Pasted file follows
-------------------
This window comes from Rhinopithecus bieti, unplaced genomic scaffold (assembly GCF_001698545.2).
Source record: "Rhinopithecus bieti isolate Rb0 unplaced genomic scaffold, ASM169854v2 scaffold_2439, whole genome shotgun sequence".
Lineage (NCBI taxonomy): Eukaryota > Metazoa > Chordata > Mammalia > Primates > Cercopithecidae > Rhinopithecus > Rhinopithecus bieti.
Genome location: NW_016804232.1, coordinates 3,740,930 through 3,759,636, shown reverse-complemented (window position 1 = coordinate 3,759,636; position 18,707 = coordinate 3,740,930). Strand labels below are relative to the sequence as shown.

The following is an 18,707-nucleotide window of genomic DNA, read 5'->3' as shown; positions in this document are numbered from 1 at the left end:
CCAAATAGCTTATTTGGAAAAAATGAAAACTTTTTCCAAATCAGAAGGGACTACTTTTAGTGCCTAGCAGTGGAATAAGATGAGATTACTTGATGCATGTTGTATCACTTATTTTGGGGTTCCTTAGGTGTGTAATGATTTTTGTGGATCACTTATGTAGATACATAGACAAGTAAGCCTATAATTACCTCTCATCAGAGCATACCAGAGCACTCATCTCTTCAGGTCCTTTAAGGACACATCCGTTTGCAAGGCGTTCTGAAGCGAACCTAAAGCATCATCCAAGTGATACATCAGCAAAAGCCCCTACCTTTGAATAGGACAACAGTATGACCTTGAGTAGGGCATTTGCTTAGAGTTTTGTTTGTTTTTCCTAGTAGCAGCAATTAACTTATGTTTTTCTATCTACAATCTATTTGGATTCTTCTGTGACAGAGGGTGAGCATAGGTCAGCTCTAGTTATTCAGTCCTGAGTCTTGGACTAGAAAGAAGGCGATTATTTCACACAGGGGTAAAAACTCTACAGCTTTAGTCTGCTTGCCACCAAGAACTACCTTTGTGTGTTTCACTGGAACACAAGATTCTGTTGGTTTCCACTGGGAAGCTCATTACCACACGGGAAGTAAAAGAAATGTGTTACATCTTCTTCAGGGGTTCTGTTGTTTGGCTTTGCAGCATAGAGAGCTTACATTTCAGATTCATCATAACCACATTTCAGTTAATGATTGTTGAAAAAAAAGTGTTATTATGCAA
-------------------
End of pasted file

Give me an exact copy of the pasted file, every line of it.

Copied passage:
This window comes from Rhinopithecus bieti, unplaced genomic scaffold (assembly GCF_001698545.2).
Source record: "Rhinopithecus bieti isolate Rb0 unplaced genomic scaffold, ASM169854v2 scaffold_2439, whole genome shotgun sequence".
Lineage (NCBI taxonomy): Eukaryota > Metazoa > Chordata > Mammalia > Primates > Cercopithecidae > Rhinopithecus > Rhinopithecus bieti.
Genome location: NW_016804232.1, coordinates 3,740,930 through 3,759,636, shown reverse-complemented (window position 1 = coordinate 3,759,636; position 18,707 = coordinate 3,740,930). Strand labels below are relative to the sequence as shown.

The following is an 18,707-nucleotide window of genomic DNA, read 5'->3' as shown; positions in this document are numbered from 1 at the left end:
CCAAATAGCTTATTTGGAAAAAATGAAAACTTTTTCCAAATCAGAAGGGACTACTTTTAGTGCCTAGCAGTGGAATAAGATGAGATTACTTGATGCATGTTGTATCACTTATTTTGGGGTTCCTTAGGTGTGTAATGATTTTTGTGGATCACTTATGTAGATACATAGACAAGTAAGCCTATAATTACCTCTCATCAGAGCATACCAGAGCACTCATCTCTTCAGGTCCTTTAAGGACACATCCGTTTGCAAGGCGTTCTGAAGCGAACCTAAAGCATCATCCAAGTGATACATCAGCAAAAGCCCCTACCTTTGAATAGGACAACAGTATGACCTTGAGTAGGGCATTTGCTTAGAGTTTTGTTTGTTTTTCCTAGTAGCAGCAATTAACTTATGTTTTTCTATCTACAATCTATTTGGATTCTTCTGTGACAGAGGGTGAGCATAGGTCAGCTCTAGTTATTCAGTCCTGAGTCTTGGACTAGAAAGAAGGCGATTATTTCACACAGGGGTAAAAACTCTACAGCTTTAGTCTGCTTGCCACCAAGAACTACCTTTGTGTGTTTCACTGGAACACAAGATTCTGTTGGTTTCCACTGGGAAGCTCATTACCACACGGGAAGTAAAAGAAATGTGTTACATCTTCTTCAGGGGTTCTGTTGTTTGGCTTTGCAGCATAGAGAGCTTACATTTCAGATTCATCATAACCACATTTCAGTTAATGATTGTTGAAAAAAAAGTGTTATTATGCAA